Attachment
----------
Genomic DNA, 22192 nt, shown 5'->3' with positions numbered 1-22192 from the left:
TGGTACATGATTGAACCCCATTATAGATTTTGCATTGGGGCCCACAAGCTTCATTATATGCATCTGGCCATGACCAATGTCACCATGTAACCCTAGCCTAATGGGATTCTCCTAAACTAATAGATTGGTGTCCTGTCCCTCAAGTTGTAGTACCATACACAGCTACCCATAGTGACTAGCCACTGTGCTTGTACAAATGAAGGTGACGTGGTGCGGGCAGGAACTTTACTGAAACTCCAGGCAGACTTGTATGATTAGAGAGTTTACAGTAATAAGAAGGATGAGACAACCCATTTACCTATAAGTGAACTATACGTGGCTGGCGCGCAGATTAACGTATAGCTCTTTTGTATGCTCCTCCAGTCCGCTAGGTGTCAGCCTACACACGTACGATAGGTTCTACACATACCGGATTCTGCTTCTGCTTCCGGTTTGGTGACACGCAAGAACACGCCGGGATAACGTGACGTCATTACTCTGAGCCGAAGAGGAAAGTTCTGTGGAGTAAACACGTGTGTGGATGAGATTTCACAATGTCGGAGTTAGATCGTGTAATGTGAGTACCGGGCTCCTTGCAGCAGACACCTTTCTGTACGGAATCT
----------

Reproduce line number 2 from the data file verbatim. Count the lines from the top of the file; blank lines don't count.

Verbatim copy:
TGGTACATGATTGAACCCCATTATAGATTTTGCATTGGGGCCCACAAGCTTCATTATATGCATCTGGCCATGACCAATGTCACCATGTAACCCTAGCCTAATGGGATTCTCCTAAACTAATAGATTGGTGTCCTGTCCCTCAAGTTGTAGTACCATACACAGCTACCCATAGTGACTAGCCACTGTGCTTGTACAAATGAAGGTGACGTGGTGCGGGCAGGAACTTTACTGAAACTCCAGGCAGACTTGTATGATTAGAGAGTTTACAGTAATAAGAAGGATGAGACAACCCATTTACCTATAAGTGAACTATACGTGGCTGGCGCGCAGATTAACGTATAGCTCTTTTGTATGCTCCTCCAGTCCGCTAGGTGTCAGCCTACACACGTACGATAGGTTCTACACATACCGGATTCTGCTTCTGCTTCCGGTTTGGTGACACGCAAGAACACGCCGGGATAACGTGACGTCATTACTCTGAGCCGAAGAGGAAAGTTCTGTGGAGTAAACACGTGTGTGGATGAGATTTCACAATGTCGGAGTTAGATCGTGTAATGTGAGTACCGGGCTCCTTGCAGCAGACACCTTTCTGTACGGAATCT